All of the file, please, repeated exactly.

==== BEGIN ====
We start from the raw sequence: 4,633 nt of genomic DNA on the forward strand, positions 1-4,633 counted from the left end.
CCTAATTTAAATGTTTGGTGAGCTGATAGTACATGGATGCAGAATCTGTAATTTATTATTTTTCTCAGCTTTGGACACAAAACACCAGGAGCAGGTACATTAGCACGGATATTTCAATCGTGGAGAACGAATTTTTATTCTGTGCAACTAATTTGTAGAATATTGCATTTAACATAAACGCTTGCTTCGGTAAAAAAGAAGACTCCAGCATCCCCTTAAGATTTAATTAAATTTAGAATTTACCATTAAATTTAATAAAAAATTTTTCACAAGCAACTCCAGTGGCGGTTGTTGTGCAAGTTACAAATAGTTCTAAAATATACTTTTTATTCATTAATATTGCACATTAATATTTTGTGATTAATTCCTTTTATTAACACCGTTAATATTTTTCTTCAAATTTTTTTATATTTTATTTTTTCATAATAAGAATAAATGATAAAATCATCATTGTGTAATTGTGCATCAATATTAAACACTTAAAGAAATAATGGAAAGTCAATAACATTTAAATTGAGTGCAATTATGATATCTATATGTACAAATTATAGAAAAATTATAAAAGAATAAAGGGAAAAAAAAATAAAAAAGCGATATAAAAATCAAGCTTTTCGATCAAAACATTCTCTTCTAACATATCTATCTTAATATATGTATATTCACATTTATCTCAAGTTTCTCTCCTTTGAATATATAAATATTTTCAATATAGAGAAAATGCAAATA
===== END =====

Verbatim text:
We start from the raw sequence: 4,633 nt of genomic DNA on the forward strand, positions 1-4,633 counted from the left end.
CCTAATTTAAATGTTTGGTGAGCTGATAGTACATGGATGCAGAATCTGTAATTTATTATTTTTCTCAGCTTTGGACACAAAACACCAGGAGCAGGTACATTAGCACGGATATTTCAATCGTGGAGAACGAATTTTTATTCTGTGCAACTAATTTGTAGAATATTGCATTTAACATAAACGCTTGCTTCGGTAAAAAAGAAGACTCCAGCATCCCCTTAAGATTTAATTAAATTTAGAATTTACCATTAAATTTAATAAAAAATTTTTCACAAGCAACTCCAGTGGCGGTTGTTGTGCAAGTTACAAATAGTTCTAAAATATACTTTTTATTCATTAATATTGCACATTAATATTTTGTGATTAATTCCTTTTATTAACACCGTTAATATTTTTCTTCAAATTTTTTTATATTTTATTTTTTCATAATAAGAATAAATGATAAAATCATCATTGTGTAATTGTGCATCAATATTAAACACTTAAAGAAATAATGGAAAGTCAATAACATTTAAATTGAGTGCAATTATGATATCTATATGTACAAATTATAGAAAAATTATAAAAGAATAAAGGGAAAAAAAAATAAAAAAGCGATATAAAAATCAAGCTTTTCGATCAAAACATTCTCTTCTAACATATCTATCTTAATATATGTATATTCACATTTATCTCAAGTTTCTCTCCTTTGAATATATAAATATTTTCAATATAGAGAAAATGCAAATA